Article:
From: main@RealSTMFC.groups.io [mailto:main@RealSTMFC.groups.io] On Behalf Of William Hirt
Sent: Wednesday, April 08, 2020 5:19 PM
To: main@RealSTMFC.groups.io
Subject: Re: [RealSTMFC] Meat reefers

 

The Morrell meat traffic was important enough to the CB&Q that for a number of years the president of Morrell was on the CB&Q Board of Directors. The Q originated a train at Ottumwa IA each weekday afternoon just for the Morrell traffic. As Doug knows, Morrell slaughtered cattle, hogs and sheep in Ottumwa.

Bill Hirt

On 4/8/2020 10:30 AM, Douglas Harding wrote:

The Nickle Plate handled a lot of meat because it was a fast route. Meat was time sensitive and the meat packers wanted their products delivered as quickly as possible. Out of Omaha, meat packers could choose between six different railroads to get to Omaha. All roads were given meat traffic, with each road having a specific day when they go the majority of traffic. As rates were regulated, this was how the packers kept the railroads on their toes with demands for speed. The Illinois Central was the preferred route as the IC moved the meat faster than others. The CBQ had the option of going to Peoria for eastern connections instead of Chicago. East out of Chicago, the NKP was the preferred routing for meat going to NYC or New England.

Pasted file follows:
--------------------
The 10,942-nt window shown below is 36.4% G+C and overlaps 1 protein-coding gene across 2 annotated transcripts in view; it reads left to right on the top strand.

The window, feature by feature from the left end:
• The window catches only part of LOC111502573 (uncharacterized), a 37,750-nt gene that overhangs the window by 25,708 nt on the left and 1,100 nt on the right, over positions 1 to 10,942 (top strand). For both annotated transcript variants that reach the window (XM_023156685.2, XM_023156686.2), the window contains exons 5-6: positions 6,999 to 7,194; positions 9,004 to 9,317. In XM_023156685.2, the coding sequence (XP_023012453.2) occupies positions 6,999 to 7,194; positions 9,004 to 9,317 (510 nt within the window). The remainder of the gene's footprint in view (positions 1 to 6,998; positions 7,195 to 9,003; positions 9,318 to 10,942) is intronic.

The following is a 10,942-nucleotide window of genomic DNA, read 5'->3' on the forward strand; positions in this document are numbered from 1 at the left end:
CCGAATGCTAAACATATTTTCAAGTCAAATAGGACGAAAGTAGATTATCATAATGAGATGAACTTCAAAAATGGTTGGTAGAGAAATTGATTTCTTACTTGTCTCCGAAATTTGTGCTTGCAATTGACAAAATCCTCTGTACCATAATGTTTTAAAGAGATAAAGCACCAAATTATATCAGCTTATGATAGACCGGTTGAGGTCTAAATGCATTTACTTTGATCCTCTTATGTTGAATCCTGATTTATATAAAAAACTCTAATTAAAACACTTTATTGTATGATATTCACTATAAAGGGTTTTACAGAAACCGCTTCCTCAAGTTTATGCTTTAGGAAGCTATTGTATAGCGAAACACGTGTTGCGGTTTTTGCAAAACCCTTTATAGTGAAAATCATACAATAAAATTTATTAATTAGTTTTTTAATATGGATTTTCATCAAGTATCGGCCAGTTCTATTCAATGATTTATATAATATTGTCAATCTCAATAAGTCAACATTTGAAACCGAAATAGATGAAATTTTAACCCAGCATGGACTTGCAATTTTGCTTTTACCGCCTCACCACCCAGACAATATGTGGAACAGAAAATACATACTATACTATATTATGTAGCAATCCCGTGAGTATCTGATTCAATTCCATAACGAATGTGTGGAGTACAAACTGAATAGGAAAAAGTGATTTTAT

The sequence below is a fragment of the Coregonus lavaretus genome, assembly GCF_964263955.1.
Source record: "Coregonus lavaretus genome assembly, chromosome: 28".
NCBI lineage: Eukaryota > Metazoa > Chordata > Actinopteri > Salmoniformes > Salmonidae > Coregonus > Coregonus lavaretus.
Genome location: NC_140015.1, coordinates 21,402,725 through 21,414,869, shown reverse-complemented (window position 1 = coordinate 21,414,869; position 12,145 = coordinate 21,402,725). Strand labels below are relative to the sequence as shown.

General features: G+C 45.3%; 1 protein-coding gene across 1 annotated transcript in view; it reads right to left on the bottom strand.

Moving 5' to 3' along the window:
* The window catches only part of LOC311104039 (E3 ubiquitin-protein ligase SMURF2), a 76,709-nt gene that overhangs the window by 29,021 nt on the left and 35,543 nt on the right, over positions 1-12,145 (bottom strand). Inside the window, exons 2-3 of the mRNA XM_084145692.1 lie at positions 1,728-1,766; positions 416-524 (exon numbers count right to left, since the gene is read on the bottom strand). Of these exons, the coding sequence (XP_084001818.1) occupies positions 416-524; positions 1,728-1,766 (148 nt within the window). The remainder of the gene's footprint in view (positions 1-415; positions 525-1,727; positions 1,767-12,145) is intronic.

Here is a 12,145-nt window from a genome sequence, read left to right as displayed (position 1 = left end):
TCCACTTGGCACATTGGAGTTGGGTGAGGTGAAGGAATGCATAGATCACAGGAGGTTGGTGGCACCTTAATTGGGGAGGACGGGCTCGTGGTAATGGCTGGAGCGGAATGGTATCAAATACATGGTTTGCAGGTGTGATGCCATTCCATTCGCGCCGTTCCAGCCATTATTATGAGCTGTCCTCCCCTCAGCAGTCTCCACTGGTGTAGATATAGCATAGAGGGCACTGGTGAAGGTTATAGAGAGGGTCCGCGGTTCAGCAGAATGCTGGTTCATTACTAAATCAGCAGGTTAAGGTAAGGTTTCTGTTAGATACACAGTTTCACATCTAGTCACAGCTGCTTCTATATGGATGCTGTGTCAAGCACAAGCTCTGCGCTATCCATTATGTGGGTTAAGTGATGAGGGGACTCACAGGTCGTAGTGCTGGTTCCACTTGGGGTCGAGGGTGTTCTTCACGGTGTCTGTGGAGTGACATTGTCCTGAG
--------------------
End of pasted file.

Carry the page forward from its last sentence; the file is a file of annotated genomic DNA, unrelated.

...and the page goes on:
I am not as well versed in meat traffic east of Chicago. Attached is a spreadsheet prepared by John Greedy and Jim Singer, which shows the meat traffic east of Chicago on various roads in the 50s.

 

Doug  Harding

www.iowacentralrr.org

 

._,_

Re: Meat reefers

Bill Keene
 

Thanks for the LCL reefer info.  

In the next week I am going to take some time to do a bit of “research” with regard to if an LCL reefer service was operated on the Gridley Branch — ATSF Burlington District - Eastern Division.  

Cheers,
Bill Keene
Irvine, CA